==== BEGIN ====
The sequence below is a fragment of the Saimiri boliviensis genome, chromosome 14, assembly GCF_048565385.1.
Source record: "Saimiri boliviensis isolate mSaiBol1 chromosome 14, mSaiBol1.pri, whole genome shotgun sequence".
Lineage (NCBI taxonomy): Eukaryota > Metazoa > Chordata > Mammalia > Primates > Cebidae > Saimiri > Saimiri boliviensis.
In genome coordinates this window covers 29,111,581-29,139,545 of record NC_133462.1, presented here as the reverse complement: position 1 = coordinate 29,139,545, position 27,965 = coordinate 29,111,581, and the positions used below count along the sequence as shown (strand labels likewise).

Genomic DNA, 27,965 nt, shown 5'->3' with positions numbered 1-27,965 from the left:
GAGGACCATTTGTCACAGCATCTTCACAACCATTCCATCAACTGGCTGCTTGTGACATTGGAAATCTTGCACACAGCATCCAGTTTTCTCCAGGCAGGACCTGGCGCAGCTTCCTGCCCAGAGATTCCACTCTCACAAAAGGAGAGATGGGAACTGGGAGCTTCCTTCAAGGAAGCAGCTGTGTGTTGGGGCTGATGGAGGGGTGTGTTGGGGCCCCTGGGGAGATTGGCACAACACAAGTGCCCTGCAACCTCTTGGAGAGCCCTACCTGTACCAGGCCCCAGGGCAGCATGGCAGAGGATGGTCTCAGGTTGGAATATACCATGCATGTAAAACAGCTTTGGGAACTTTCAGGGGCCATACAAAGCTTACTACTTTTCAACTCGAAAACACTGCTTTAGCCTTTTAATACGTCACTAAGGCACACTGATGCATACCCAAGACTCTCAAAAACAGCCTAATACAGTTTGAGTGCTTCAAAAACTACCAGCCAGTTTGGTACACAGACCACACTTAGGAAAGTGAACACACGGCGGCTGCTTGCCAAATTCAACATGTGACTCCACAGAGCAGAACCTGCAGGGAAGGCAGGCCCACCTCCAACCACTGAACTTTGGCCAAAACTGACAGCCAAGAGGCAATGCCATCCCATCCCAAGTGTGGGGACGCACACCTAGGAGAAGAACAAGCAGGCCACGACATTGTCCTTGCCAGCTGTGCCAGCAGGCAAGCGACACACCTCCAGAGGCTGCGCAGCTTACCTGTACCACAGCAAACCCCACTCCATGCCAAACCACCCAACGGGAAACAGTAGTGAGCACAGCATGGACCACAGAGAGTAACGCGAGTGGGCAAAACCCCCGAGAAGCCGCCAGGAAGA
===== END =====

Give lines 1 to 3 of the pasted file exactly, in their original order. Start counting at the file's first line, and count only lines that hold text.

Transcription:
The sequence below is a fragment of the Saimiri boliviensis genome, chromosome 14, assembly GCF_048565385.1.
Source record: "Saimiri boliviensis isolate mSaiBol1 chromosome 14, mSaiBol1.pri, whole genome shotgun sequence".
Lineage (NCBI taxonomy): Eukaryota > Metazoa > Chordata > Mammalia > Primates > Cebidae > Saimiri > Saimiri boliviensis.